Fatu-liva

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The supposed nest of the Fatu-liva, showing the "eggs": Chappell (1921).

The Fatu-liva is a fictional species of bird invented by George S. Chappell in his travel parody The Cruise of the Kawa: Wanderings in the South Seas, by Walter E. Traprock (1921). Fatu-liva were said to be found only in the fictional "Filbert Islands" in the South Pacific Ocean where they laid cube-like, black-spotted eggs that were very similar in appearance to dice. The bird's nest was described in the book as:

"...a semi-spheric bowl of closely woven grass in which lay four snow-white, polka-dotted cubes, the marvelous square eggs of the fatu-liva."[1]

Additionally, a black-and-white photograph of what was supposedly the bird's dice-like eggs was provided. Its caption read:

"This is without question the most extraordinary picture which has ever been taken of any natural history subject. It corroborates in most convincing manner the author's claim to the discovery of the wonderful fatu-liva bird with its unique gift of laying square eggs. Here we see the eggs themselves in all the beauty of their cubical form and quaint marking; here we see the nest itself, made of delicately woven haro and brought carefully from the tree's summit by its discoverer, Babai-Alova-Babai. An extremely interesting feature of the picture is the presence in the nest of lapa or signal-feather. By close observation, Mr. Whinney, the scientist of the expedition, discovered that whenever the mother-bird left the nest in search of food she always decorated her home with one of her wing feathers which served as a signal to her mate that she would return shortly, which she invariably did. Skeptics have said that it would be impossible to lay a square egg. To which the author is justly entitled to say: 'The camera never lies.'"[1]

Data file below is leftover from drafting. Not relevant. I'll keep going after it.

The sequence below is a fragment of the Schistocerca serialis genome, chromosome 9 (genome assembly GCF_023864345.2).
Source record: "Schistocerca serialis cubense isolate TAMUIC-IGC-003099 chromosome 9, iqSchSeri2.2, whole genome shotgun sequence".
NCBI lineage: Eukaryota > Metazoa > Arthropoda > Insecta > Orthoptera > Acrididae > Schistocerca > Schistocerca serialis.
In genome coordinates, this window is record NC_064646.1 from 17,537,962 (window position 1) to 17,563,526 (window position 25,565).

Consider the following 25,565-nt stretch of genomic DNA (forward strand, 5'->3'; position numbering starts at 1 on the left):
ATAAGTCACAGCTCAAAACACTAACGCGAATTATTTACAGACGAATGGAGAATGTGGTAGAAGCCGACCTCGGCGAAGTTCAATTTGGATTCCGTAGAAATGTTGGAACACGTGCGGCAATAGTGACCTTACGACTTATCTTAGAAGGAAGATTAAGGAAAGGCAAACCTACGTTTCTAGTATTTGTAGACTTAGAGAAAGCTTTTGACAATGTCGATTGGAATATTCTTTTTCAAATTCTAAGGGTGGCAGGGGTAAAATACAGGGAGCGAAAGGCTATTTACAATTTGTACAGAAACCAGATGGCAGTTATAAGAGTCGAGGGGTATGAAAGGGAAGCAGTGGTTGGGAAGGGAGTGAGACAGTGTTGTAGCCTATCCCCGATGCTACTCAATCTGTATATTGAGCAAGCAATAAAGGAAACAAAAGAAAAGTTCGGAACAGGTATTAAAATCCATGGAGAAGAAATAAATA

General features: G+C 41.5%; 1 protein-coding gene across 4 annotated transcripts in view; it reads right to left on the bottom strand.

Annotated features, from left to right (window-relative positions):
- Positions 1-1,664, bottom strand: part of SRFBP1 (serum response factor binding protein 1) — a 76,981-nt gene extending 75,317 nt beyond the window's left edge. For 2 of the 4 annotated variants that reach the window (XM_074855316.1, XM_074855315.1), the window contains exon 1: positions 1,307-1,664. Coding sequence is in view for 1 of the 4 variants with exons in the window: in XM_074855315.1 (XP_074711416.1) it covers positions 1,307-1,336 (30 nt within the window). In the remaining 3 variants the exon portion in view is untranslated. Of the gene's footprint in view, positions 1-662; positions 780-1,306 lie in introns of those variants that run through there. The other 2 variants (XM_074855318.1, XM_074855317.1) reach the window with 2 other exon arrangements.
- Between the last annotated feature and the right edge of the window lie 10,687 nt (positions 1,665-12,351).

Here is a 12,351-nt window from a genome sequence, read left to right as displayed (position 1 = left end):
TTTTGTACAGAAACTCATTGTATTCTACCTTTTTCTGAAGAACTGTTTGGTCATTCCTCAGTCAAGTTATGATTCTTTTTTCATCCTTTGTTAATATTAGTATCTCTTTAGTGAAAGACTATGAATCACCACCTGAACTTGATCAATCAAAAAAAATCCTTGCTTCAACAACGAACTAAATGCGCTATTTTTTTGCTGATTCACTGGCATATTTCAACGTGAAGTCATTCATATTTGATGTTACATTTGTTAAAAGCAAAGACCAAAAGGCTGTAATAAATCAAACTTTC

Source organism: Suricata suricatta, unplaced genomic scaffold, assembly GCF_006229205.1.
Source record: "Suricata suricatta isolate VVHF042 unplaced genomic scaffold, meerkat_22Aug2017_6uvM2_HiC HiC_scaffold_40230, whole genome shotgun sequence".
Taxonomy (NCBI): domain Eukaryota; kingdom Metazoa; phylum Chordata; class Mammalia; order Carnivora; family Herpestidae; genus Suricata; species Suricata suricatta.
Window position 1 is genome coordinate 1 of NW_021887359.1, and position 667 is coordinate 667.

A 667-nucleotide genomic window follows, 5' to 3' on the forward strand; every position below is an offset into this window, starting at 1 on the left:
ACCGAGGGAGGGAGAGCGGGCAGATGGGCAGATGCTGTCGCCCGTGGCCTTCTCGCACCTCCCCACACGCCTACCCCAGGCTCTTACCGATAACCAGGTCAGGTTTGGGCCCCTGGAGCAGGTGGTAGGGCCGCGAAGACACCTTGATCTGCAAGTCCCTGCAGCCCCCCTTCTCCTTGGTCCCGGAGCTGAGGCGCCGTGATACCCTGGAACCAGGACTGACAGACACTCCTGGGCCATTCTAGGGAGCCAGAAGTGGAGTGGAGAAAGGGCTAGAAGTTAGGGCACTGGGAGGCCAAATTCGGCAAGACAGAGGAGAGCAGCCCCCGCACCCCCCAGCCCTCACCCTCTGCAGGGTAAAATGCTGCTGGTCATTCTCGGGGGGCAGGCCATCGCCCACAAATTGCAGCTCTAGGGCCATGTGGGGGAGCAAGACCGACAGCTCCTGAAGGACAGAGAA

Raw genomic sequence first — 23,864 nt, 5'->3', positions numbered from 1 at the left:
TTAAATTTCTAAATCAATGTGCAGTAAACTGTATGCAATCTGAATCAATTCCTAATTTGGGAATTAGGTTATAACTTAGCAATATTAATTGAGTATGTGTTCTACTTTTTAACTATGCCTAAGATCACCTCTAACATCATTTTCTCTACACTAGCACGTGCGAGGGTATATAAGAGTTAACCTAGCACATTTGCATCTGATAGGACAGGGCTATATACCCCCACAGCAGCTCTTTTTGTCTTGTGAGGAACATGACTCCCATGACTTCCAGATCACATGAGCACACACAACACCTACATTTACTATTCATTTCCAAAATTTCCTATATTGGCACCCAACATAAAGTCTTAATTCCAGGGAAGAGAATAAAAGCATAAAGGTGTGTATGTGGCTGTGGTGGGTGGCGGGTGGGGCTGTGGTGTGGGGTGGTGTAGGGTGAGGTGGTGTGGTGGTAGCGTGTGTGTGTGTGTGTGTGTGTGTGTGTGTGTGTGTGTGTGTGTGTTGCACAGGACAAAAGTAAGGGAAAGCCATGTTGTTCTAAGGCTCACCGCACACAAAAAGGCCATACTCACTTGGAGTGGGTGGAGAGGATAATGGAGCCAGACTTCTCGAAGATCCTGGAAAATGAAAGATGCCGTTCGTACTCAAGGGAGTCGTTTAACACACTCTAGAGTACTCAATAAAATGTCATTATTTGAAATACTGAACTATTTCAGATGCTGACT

The name "Fatu-liva" probably derives from the real island of Fatu Hiva, sometimes spelled Fatu Iva. The name Fatu Hiva means "strange rock" in the Marquesan language. "Fatu-liva" is a theoretically possible transcription of terms like fatu riva ("encircled rock") in some Polynesian languages.[2]

Footnotes[edit]

  1. ^ a b Chappell (1921)
  2. ^ Tregear (1891)

References[edit]